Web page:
Help! My kid cheated

Parents scaling wall

By: Tonya Mead, CFE, CHFI, PI, MBA, MA Educational Psychology

This week, an Arizona parent wrote an advice columnist asking for help. What should she do about a child who divulged to her that he cheated in school? Additionally, the parent wanted to know if she should acquiesce to her son’s wishes to keep the bad news from his dad (her husband).

A student’s cry for help?

After the mother probed the child, he explained that he was falling behind and needed extra supports but did not know how to ask for help. This reminds me of an article, whereby Stewart indicated that “parental pressure also motivates some students to cheat. If a student is not doing homework and receiving failure notices from the school, a parent may place greater pressure on a student to work harder which may frustrate some to cheat. Students bringing home high grade points may even be pressured to strive harder.”

Students may not want to cheat but just don’t know how to reach out and in whom to confide to obtain help.

The columnist did a pretty good job. To expand upon her advise, however let us explore the possibilities that child may have wanted to make the right choice, but failed to do so for a possible key reason: his parent.

Parent attitudes may serve as catalyst

Moeck found that students may resort to cheating in school to maintain a high grade point average (GPA) leading to parental approval, selection for school leadership roles and improved competitiveness.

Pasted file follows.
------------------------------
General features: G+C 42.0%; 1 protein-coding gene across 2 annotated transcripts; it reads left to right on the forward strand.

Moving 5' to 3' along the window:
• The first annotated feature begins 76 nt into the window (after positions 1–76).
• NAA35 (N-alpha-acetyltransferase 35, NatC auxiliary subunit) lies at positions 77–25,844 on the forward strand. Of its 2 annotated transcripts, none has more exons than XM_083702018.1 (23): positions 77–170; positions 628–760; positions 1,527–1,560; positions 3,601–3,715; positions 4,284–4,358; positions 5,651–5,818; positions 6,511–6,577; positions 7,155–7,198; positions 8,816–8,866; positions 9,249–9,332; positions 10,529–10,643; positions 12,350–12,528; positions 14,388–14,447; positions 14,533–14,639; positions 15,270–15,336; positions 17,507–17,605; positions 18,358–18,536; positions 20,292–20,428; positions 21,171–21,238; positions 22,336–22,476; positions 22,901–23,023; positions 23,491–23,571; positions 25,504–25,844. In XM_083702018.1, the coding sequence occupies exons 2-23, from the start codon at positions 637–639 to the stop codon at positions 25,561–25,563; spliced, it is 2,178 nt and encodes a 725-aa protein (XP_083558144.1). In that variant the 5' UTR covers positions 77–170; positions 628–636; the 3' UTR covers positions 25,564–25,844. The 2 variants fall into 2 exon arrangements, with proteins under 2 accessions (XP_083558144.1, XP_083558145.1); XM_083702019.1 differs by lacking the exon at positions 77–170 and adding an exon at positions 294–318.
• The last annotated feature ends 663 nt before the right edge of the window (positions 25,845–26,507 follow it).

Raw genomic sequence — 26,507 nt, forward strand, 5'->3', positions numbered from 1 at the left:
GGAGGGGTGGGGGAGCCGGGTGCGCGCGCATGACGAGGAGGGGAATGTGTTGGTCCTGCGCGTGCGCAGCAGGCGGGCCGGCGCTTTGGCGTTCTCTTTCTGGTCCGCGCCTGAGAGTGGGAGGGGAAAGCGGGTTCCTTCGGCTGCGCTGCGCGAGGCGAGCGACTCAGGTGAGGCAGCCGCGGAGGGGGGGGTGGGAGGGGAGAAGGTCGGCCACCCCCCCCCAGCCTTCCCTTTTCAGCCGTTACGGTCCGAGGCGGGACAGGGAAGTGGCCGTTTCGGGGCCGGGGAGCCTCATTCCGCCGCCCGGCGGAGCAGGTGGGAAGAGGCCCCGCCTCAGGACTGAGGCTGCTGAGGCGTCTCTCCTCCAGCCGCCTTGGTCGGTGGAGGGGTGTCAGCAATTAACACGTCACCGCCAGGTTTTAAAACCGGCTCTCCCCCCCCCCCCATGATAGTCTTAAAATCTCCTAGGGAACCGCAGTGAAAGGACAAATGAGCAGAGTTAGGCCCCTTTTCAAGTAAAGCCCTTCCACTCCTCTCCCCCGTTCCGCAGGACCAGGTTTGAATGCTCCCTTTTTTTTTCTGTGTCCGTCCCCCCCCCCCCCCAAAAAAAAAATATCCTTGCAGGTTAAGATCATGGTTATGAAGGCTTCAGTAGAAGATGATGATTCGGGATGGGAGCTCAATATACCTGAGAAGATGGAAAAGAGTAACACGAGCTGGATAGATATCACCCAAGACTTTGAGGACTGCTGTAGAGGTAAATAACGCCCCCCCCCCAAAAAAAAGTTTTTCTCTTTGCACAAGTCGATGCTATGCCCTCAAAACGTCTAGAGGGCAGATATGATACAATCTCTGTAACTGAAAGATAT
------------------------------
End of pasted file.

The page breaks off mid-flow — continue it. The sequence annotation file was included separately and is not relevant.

Taylor theorized that students are more likely to cheat in school (glance for answers from a peer’s,  use one’s own notes during a closed book exam, plagiarize hiding notes in the bathroom, baseball cap, or under one’s sleeve, for instance) when parent’s apply undue pressure on their child to earn good grades.

The right positive reinforcement
Researchers from the University of California- San Diego determined that the manner by which parents give praise can reinforce self esteem (internal locus of control) or weaken it (require constant outside recognition and praise).
Statement to avoid:
1. “You are smart.” This statement may lead to performance pressure and eventually anxiety as they attempt to meet expectations.
Statement to use:
2. “You performance this task well this time.” This statement places the emphasis on the (i) task and (ii) performance, at a specific (iii) point in time.
Mixed Messages

And finally, parents are cautioned against sending mixed messages. In India, parents were photographed scaling a wall to send cheat sheets disguised as airplanes to their children while they were administered an exam. According to the Associated Press, “relatives of 10th-grade students climbed the wall of a school building and perched precariously from windows of classrooms as they handed cheat sheets to children writing the tests inside.”

Related articles

Resources (non- hyperlinked)

1. Moeck PG. Academic dishonesty: Cheating among community college students. Community College Journal of Research and Practice. 2002; 26:479-491.

2. Taylor L, Pogrebin M, Dodge M. Advanced placement-advanced pressures: academic dishonesty among elite high school students. Educational Studies 2002; 33:403-421.

Tonya J. Mead, CFE, CHFI, PI, MBA, MA, former Certified K-12 Administrator and School Psychologist is author of Fraud in Education: Beyond the Wrong Answer and president of Shared Knowledge, LLC

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